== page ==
the kind of instrument used in the execution of the work, or to record any polaris or solar observations at that time, and that a supplemental report would be necessary. Additional field notes were transmitted to the Commissioner on September 8, 1905. The Commissioner accepted the survey on January 31, 1906. In view of reports of illegal settlement, it was directed that no entries should be allowed until further permission, as the survey was accepted "for payment only." The plat was received in the local land office on February 7, 1906. On November 16, 1907, the suspension was revoked, and the Surveyor General of Oregon was directed to place the plat on file in the local land office, and it was filed accordingly in substantially the same form in which it had [36 S.Ct. 328] been accepted by the Surveyor General "without change or correction." On December 16, 1905, the Secretary of the Interior
temporarily withdrew for forestry purposes from all forms of disposition whatsoever, except under the mineral laws of the United States, all the vacant and unappropriated public lands
within described areas, which include the land in controversy. Notice of this withdrawal was given on December 19, 1905, to the register and receiver of the local land office. In taking this action, the Secretary of the Interior and the Commissioner described the lands "according to the rectangular system of government survey." On January 25, 1907, the President issued a proclamation enlarging the Cascade Range Forest Reserve so as to include the section sixteen in question and other lands. This proclamation, by its terms, excepted
all lands which at this date are embraced within any withdrawal or reservation for any use or purpose to which this reservation for forest uses is inconsistent.
34 Stat. 3270.
It was the contention of the government that, by reason of the withdrawal by executive order for forestry purposes prior to the acceptance of the survey by the
Commissioner of the General Land Office, the title to the lands did not pass to the state under the school grant. The appellees claimed title under a conveyance from the state, its certificates of sales having been executed on October 10, 1906, and its deed on January, 9, 1907. Decree in favor of the United States (United States v. Cowlishaw, 202 F. 317) was reversed by the circuit court of appeals (Morrison v. United States, 212 F. 29), and the government appeals to this Court.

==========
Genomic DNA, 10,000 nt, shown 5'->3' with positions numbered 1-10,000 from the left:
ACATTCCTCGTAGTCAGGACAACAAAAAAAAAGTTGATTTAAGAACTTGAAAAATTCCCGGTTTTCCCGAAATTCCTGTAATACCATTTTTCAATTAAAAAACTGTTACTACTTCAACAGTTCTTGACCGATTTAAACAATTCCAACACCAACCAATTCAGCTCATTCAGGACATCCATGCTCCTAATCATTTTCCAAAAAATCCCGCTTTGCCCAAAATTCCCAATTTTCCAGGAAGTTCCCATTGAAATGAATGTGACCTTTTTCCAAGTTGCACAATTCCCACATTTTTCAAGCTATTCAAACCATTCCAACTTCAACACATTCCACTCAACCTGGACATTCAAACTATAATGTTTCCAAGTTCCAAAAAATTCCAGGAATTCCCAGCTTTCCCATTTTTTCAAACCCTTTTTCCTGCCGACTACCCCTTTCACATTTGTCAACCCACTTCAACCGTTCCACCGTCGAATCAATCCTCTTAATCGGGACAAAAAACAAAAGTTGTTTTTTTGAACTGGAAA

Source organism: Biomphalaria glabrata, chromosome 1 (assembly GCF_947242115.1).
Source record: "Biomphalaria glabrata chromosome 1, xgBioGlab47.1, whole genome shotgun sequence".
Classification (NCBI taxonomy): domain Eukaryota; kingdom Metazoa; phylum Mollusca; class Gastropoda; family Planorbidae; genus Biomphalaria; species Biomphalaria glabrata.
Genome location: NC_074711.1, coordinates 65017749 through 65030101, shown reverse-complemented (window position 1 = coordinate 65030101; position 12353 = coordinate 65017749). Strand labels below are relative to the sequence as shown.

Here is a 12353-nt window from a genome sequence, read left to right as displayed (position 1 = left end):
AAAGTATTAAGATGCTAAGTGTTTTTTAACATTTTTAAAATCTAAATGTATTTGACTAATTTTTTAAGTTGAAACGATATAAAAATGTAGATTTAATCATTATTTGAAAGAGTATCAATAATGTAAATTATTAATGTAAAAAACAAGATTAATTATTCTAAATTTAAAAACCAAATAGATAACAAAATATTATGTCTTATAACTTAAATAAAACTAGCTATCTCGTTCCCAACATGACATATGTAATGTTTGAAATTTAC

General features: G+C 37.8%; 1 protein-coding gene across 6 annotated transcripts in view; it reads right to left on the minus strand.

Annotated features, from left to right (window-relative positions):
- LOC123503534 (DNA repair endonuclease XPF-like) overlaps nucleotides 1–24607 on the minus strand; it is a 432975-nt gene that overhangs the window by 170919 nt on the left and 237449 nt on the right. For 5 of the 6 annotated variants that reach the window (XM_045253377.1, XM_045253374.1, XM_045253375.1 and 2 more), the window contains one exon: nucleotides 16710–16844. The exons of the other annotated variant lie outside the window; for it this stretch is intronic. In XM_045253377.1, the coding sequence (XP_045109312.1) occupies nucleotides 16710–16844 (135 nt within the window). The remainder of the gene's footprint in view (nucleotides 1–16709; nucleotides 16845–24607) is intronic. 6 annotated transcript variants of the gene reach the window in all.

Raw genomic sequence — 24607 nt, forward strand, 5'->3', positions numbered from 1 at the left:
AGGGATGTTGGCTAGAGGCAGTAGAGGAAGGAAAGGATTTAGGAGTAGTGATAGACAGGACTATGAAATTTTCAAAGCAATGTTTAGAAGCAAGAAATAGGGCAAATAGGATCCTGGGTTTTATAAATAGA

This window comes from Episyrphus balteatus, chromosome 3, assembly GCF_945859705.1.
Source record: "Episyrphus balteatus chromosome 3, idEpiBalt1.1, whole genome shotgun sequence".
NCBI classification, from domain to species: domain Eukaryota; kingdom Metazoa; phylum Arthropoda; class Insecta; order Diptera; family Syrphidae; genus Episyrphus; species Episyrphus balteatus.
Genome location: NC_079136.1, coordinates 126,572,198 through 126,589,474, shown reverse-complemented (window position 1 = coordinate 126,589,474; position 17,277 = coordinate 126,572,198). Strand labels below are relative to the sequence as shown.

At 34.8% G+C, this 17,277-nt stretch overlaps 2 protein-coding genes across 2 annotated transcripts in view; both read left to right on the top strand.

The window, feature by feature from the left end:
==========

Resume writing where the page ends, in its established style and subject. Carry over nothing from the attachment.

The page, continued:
The first enactment for the sale of public lands in the western territory provided for setting apart section sixteen of every township for the maintenance of public schools (ordinance of 1785; Cooper v. Roberts, 18 How. 173, 177), and, in carrying out this policy, grants were made for common school purposes to each of the public land states admitted to the Union. Between the years 1802 and 1846, the grants were of every section sixteen,1 and, thereafter, of sections sixteen and thirty-six.2 In some instances, additional sections have been granted. In the case of Oregon, the following provision had been made in establishing the territorial government (Act of August 14, 1848, c. 177, § 20, 9 Stat. 323, 330):
That when the lands in the said territory shall be surveyed under the direction of the government of the United States, preparatory to bringing the same into market, sections numbered sixteen and thirty-six in each
township in said territory shall be, and the same is hereby, reserved for the purpose of being applied to schools in said territory, and in the states and territories hereafter to be erected out of the same.
In 1850, Congress created the office of Surveyor General of the Public Lands in Oregon, and provided for survey and for donations to settlers (Act of September 27, 1850, c. 76, 9 Stat. 496), and this act provided (§ 9):
That no claim to a donation right . . . upon sections sixteen or thirty-six shall be valid or allowed if the residence and cultivation upon which the same is founded shall have commenced after the survey of the same.
By the Act of February 19, 1851, c. 10 (9 Stat. 568), Congress authorized the Legislative Assemblies of the Territories of Oregon and Minnesota
to make such laws and needful regulations as they shall deem most expedient to protect from injury and waste sections numbered sixteen and thirty-six . . . reserved in each township for the support of schools therein.
In 1853 (Act of January 7, 1853, c. 6, 10 Stat. 150), the Legislative Assembly of Oregon was authorized
in all cases where the sixteen or thirty-six sections, or any part thereof, shall be taken and occupied under the law making...